Clinical Psychology - M.A. and Ph.D. Download to print
College of Arts and Sciences
Department of Psychology
144 Kent Hall
The Ph.D. in Clinical Psychology prepares students to conduct research, to serve on college and university faculties, and to provide a range of clinical services. The program adheres to the Clinical Scientist model of education and training, which is founded on the idea that the practice of psychology should be based on the science of psychology, and that practicing psychologists should be able to translate clinical observation into researchable questions and pursue new knowledge on the basis of their observations. Students are expected to develop an area of special expertise in research, and opportunities for specialized clinical training are offered. In addition to general training in clinical psychology, students may receive specialized research and clinical training in one of the following areas: Adult Psychopathology; Assessment; Child-Family; or Health Psychology.
Applications for admission are accepted only from holders of a baccalaureate who aspire to the doctorate.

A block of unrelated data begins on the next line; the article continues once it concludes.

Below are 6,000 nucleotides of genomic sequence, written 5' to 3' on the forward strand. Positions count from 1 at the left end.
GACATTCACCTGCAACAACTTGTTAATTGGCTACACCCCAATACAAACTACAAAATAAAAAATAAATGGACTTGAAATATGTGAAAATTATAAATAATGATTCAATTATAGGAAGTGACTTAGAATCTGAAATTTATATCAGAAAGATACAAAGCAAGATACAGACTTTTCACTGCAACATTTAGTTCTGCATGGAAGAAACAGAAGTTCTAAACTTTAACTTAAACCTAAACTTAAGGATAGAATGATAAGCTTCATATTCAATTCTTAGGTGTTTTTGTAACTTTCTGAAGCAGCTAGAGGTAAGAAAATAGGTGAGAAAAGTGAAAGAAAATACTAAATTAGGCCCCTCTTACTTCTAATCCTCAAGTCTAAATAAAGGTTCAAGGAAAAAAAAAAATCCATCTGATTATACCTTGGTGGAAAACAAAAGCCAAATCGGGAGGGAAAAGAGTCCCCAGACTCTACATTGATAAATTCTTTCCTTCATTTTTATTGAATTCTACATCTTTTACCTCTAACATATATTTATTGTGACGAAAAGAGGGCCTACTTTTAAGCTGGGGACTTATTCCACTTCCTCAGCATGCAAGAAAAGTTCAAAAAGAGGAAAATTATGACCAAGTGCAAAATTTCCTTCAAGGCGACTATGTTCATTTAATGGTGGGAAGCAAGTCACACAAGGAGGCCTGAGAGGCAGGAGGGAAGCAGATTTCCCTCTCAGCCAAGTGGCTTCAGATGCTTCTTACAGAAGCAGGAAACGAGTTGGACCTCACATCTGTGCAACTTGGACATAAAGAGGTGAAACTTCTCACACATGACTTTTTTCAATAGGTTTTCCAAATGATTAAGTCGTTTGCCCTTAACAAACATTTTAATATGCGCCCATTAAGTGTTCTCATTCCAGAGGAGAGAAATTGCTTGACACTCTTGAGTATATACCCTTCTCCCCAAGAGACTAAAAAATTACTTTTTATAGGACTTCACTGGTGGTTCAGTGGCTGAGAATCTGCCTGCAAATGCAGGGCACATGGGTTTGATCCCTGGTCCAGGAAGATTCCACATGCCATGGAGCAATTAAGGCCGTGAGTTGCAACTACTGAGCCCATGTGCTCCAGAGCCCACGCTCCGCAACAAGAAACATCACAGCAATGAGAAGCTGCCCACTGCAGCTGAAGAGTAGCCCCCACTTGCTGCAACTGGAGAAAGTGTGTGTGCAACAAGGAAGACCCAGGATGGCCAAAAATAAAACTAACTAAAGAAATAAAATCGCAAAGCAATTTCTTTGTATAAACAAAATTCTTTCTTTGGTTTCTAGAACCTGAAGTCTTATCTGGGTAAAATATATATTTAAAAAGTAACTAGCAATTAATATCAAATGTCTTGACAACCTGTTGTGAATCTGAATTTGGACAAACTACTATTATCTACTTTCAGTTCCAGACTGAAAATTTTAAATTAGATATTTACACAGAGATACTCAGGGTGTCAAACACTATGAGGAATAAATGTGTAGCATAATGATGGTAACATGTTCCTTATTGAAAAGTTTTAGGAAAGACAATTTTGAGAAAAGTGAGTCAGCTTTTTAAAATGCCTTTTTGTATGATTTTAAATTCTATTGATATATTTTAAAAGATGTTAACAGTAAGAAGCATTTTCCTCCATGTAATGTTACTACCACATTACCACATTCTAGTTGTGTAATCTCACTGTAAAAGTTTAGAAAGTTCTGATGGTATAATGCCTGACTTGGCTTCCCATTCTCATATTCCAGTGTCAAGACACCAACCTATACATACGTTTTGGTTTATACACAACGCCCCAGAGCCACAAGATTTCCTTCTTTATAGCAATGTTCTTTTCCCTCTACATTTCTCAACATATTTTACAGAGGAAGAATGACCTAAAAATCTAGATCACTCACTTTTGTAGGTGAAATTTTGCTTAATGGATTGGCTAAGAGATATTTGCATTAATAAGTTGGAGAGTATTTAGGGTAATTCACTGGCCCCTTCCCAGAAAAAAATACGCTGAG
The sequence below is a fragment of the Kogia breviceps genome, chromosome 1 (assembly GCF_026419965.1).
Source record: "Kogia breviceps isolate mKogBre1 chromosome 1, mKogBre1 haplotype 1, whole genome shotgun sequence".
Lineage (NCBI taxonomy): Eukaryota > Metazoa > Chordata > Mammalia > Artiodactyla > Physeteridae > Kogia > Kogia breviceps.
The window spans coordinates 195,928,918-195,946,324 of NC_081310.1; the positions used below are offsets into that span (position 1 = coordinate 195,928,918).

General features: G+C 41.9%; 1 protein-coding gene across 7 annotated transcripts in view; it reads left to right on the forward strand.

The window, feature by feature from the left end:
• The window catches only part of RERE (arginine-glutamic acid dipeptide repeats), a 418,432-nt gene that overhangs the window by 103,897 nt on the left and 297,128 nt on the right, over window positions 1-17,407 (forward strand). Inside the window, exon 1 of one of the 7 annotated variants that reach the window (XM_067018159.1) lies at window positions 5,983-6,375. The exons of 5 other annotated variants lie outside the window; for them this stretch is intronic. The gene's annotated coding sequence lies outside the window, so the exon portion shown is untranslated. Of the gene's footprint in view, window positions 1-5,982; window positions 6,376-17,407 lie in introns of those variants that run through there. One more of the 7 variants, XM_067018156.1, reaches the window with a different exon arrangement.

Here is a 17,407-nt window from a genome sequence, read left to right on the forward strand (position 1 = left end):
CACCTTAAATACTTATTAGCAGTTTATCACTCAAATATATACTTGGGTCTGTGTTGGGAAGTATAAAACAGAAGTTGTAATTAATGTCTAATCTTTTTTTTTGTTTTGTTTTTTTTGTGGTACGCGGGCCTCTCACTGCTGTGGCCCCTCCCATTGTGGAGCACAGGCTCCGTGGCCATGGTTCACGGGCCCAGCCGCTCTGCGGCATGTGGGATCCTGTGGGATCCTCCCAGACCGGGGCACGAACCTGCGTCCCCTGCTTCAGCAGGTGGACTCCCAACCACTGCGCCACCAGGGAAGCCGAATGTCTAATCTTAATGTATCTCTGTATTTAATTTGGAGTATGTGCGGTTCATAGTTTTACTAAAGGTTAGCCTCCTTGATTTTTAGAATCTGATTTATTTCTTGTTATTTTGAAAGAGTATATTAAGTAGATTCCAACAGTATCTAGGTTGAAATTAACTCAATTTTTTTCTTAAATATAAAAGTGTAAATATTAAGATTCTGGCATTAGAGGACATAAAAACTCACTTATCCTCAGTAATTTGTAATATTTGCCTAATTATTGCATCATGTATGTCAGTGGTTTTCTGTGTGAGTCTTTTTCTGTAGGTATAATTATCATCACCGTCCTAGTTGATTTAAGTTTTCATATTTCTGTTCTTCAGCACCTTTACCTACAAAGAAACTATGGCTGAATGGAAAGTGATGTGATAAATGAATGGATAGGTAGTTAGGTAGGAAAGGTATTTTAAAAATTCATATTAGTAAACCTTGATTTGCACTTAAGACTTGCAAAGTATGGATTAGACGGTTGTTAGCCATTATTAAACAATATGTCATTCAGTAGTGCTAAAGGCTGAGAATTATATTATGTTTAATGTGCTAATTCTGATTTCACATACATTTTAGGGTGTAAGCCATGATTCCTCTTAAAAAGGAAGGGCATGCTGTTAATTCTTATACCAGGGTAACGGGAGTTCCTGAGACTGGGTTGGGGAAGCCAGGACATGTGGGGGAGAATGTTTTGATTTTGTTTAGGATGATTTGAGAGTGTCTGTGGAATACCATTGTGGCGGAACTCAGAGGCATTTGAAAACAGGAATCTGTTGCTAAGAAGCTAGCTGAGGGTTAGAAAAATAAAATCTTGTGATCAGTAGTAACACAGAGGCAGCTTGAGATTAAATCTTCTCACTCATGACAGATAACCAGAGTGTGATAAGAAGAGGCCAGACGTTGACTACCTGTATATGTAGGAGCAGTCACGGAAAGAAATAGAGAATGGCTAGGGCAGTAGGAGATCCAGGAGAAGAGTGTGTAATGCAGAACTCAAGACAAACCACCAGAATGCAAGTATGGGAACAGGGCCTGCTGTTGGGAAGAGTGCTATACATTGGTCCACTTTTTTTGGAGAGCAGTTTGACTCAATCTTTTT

M.A.: Requirements for the M.A. degree are at least 32 semester hours, which include a basic core of required courses, clinical practica, and a thesis. Additional courses are selected with the aid of an advisor. A limited number of courses outside the department may be credited toward the degree. No 50000-level psychology courses may be applied toward degree requirements for psychology majors. Students must complete at least 18 semester hours of course credits within an academic year.
The graduate programs in psychology are strongly research-oriented. Students are encouraged to become engaged in a variety of research projects.
Ph.D.: Students who have been admitted into the doctoral program will be considered for Ph.D. candidacy after they have met all requirements for the M.A. and have passed a qualifying examination in a major area of specialization in psychology. In addition, the department reserves the right to separate from the program a student who, in the opinion of a duly constituted departmental committee, is not likely to succeed professionally despite earning acceptable grades. Proficiency in a foreign language is not a requirement for a doctoral degree in psychology.
Ph.D.: Approved by the American Psychological Association.
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